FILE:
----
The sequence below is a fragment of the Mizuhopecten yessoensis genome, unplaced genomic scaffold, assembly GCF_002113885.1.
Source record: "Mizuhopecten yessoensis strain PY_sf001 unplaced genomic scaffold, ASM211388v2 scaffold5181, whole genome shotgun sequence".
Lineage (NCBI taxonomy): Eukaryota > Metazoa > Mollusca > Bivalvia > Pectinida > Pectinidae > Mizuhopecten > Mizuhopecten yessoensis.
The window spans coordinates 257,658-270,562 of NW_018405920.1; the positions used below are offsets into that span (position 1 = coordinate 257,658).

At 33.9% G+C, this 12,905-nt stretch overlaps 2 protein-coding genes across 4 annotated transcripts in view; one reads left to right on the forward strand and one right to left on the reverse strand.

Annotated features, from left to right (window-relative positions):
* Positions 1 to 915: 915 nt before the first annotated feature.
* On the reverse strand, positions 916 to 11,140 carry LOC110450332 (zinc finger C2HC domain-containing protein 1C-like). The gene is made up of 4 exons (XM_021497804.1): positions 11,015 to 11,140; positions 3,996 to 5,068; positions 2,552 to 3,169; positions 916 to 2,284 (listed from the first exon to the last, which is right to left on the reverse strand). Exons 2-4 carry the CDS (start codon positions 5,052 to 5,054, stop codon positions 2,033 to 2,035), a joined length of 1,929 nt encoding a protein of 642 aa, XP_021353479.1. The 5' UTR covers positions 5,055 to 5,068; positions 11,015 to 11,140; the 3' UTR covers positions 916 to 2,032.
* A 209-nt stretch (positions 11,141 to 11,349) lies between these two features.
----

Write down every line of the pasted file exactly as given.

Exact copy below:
The sequence below is a fragment of the Mizuhopecten yessoensis genome, unplaced genomic scaffold, assembly GCF_002113885.1.
Source record: "Mizuhopecten yessoensis strain PY_sf001 unplaced genomic scaffold, ASM211388v2 scaffold5181, whole genome shotgun sequence".
Lineage (NCBI taxonomy): Eukaryota > Metazoa > Mollusca > Bivalvia > Pectinida > Pectinidae > Mizuhopecten > Mizuhopecten yessoensis.
The window spans coordinates 257,658-270,562 of NW_018405920.1; the positions used below are offsets into that span (position 1 = coordinate 257,658).

At 33.9% G+C, this 12,905-nt stretch overlaps 2 protein-coding genes across 4 annotated transcripts in view; one reads left to right on the forward strand and one right to left on the reverse strand.

Annotated features, from left to right (window-relative positions):
* Positions 1 to 915: 915 nt before the first annotated feature.
* On the reverse strand, positions 916 to 11,140 carry LOC110450332 (zinc finger C2HC domain-containing protein 1C-like). The gene is made up of 4 exons (XM_021497804.1): positions 11,015 to 11,140; positions 3,996 to 5,068; positions 2,552 to 3,169; positions 916 to 2,284 (listed from the first exon to the last, which is right to left on the reverse strand). Exons 2-4 carry the CDS (start codon positions 5,052 to 5,054, stop codon positions 2,033 to 2,035), a joined length of 1,929 nt encoding a protein of 642 aa, XP_021353479.1. The 5' UTR covers positions 5,055 to 5,068; positions 11,015 to 11,140; the 3' UTR covers positions 916 to 2,032.
* A 209-nt stretch (positions 11,141 to 11,349) lies between these two features.